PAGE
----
How to Host a Dog for Friends or Family in a Cat-Filled Home


Our dog passed away a few months ago, and we’ve kind of missed having a dog around the house, though we’re not in a hurry to adopt. So when a friend asked us if we would dog sit her very nice German Shepherd female over the Thanksgiving weekend, we jumped at the chance.

We agreed to take the dog (Ruby) into our house, which we knew would be easier for all involved. We knew that Ruby got along very well with the two cats in her own household — in fact, she loves them. She often cuddles with one cat named Norma Jean.

The big question mark in all of this was how my cats would react. Yes, there had been dogs in the house, but not for many years. Our cats were aware of our dog Corona’s presence, but we generally did not bring them together — we were unsure of whether he could be trusted with cats.

Here’s what we did to see if everybody would get along:

1. We had a short trial visit

Ruby came over with her mom a few days before the departure date and stayed for about 30 minutes. After letting Ruby run around outside for a few moments, we brought her into the house on her leash. There were plenty of places, rooms, and floors for the cats to escape to if they didn’t want to see Ruby.

The dynamics were really interesting to watch. Ruby was very respectful, even scared (or wary) of the cats. My two boys who often act full of themselves (Zorro and Norton) were nowhere to be found. And two of the quietest and gentlest of the bunch (Kieran and Chester) stood their ground. Kieran sat calmly on a chair in the living room, observing the dog. My mild-mannered Chester gave Ruby a steady evil eye. In fact, Chester started to slowly get closer to the dog. He didn’t growl or make a noise, but simply continued to stare at the dog.

Poor Ruby hid behind a nearby rocking chair.

Then, Ruby was so determined to avoid getting in the path of the cats that she climbed up on the futon behind her mom.

Obviously, we didn’t want any situation to escalate, so we picked up Chester and prevented him from getting any closer. Ruby didn’t make a noise.

Ruby’s mom took the dog home and told me that Ruby immediately went and cuddled with Norma Jean.

2. We played it by ear for the actual visit

Because we still really weren’t sure how it would go, we started by putting Ruby in my office, with the door closed. I was in there much of the time, so she wouldn’t be alone. Ruby proved over and over again what a sweet dog she is. She is slightly nervous but not in an annoying way. She loved the attention.

As we got more comfortable with the situation, we’d bring her on leash into the rest of the house and sit with her and watch stuff transpire. The cats were a little miffed but not seriously upset. I think they immediately determined that she was not a threat.

Ruby had never been in a crate, so crating was not an option. I tried to get her to go in to Corona’s old crate, but she was not interested. I didn’t want to add stress or another variable to the situation so I did not try and train her to go in.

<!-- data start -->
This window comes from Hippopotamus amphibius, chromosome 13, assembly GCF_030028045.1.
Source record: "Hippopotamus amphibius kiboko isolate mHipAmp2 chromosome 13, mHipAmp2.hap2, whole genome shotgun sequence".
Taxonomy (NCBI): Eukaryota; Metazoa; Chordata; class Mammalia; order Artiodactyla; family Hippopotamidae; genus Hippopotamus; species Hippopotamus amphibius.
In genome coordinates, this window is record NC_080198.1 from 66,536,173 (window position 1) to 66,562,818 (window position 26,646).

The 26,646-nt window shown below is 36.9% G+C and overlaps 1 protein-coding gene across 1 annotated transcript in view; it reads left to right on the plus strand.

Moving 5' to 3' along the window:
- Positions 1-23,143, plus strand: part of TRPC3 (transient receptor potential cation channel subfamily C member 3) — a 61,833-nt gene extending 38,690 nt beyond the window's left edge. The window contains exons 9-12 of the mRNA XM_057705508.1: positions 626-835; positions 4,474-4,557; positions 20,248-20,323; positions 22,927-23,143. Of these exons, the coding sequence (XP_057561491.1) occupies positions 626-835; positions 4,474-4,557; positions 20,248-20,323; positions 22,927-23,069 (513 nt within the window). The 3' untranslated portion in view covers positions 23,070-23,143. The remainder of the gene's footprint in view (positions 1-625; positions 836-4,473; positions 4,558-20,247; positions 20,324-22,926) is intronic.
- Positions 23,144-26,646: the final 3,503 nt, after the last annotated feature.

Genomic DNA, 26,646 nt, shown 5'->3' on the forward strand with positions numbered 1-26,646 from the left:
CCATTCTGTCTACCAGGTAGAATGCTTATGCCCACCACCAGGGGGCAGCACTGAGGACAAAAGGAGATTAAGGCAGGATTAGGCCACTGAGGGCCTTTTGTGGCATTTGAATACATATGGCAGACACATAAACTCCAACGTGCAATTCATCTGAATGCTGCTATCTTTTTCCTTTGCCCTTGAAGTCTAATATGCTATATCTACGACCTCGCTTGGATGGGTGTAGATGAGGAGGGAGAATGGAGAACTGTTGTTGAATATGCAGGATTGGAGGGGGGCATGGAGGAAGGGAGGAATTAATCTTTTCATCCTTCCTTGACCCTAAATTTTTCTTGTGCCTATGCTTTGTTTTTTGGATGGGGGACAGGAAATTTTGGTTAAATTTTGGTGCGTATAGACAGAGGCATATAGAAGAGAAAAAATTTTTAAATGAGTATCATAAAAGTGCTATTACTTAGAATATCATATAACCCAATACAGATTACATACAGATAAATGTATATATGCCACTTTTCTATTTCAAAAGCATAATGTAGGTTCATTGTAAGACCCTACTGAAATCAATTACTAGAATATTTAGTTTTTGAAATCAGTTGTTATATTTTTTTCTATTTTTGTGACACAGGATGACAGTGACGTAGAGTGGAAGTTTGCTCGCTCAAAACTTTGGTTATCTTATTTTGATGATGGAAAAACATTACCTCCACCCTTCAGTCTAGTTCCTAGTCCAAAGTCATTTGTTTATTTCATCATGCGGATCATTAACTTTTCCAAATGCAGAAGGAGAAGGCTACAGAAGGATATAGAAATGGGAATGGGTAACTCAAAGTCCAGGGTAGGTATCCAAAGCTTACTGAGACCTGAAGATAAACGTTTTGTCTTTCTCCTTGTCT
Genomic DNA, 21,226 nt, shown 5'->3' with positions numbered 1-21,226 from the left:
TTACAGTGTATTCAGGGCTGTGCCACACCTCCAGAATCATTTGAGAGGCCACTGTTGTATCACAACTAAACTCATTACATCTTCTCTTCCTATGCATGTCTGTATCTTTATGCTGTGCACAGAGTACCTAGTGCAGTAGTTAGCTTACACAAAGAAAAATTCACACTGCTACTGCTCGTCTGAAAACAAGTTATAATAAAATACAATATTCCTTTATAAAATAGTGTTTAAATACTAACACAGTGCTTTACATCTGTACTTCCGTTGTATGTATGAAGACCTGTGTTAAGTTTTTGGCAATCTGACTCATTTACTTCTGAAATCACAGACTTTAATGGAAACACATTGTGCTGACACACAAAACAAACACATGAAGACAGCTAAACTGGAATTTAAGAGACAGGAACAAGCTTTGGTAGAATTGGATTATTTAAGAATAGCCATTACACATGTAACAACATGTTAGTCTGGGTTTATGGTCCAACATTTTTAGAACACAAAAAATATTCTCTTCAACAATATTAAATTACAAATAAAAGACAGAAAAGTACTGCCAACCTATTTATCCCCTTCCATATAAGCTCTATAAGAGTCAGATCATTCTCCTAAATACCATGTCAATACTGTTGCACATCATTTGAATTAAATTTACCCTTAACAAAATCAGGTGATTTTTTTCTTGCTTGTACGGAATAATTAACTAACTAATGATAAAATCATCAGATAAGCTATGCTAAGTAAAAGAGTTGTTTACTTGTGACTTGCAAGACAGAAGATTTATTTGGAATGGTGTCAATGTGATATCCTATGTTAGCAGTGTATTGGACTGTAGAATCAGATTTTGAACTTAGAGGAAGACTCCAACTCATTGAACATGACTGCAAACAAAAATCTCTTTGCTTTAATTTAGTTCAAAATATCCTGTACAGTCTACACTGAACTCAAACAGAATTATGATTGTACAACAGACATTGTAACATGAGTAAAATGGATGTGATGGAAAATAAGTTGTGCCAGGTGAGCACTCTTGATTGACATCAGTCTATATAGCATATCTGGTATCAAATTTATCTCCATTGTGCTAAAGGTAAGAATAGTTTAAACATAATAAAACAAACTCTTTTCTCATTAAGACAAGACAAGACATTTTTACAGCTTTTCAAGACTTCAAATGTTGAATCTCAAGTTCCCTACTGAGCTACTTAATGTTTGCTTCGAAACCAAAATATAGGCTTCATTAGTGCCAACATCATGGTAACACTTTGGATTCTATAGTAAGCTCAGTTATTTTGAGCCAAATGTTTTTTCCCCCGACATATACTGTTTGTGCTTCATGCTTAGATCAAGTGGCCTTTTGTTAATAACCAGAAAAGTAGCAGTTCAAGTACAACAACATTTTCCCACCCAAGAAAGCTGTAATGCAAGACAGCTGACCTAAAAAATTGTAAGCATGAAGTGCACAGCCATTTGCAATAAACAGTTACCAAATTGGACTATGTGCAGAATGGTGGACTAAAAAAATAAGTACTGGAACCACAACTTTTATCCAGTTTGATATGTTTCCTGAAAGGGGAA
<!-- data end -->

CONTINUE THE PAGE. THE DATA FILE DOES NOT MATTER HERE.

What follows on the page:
3. Gradually we let things be looser

When I felt comfortable, I began opening the door to the office. We also started letting her have a supervised run of the house. As I said, the cats had plenty of places to escape if they needed to. But as the few days passed, they grew more comfortable with her presence. I think she would have loved to cuddle with them, but they were not interested.

4. We always kept her in the office, with the door closed, at night

Ruby may not have been crazy about this, but I did not want everybody moving about and mingling when the humans were asleep. Generally she seemed to tolerate this well. It had occurred to me at one point to use Rescue Remedy for pets, if anyone seemed unduly stressed out by the situation. But I never remembered, and it turned out it was not needed.

5. I took Ruby for lots of walks to give everyone a break

This was great, because I have missed having a dog to walk with. It gave the cats a break, and it gave Ruby needed exercise and stress relief.

Remember that Ruby is an exceptional dog, particularly around cats. Obviously this would be handled much differently if the dog was more hostile or could not be trusted around cats. But what we did might provide a framework for you, if you find yourself in a situation like this.

Have you had to introduce a dog or dog sit for a few days? What tips can you offer and how did it go for you? let us know in the comments!

Photo of Ruby and Norma Jean courtesy of J. S.

More by Catherine Holm:

About Catherine Holm: Told that she is funny but doesn’t know it, accused of being an unintentional con artist by her husband, quiet, with frequent unannounced bursts into dancing liveliness, Cat Holm loves writing about, working for, and living with cats. She is the author of The Great Purr, the cat-themed memoir Driving with Cats: Ours for a Short Time, the creator of Ann Catanzaro cat fantasy story gift books, and the author of two short story collections. She loves to dance, be outside whenever possible, read, play with cats, make music, do and teach yoga, and write. Cat lives in the woods, which she loves as much as really dark chocolate, and gets regular inspiration shots along with her double espresso shots from the city.

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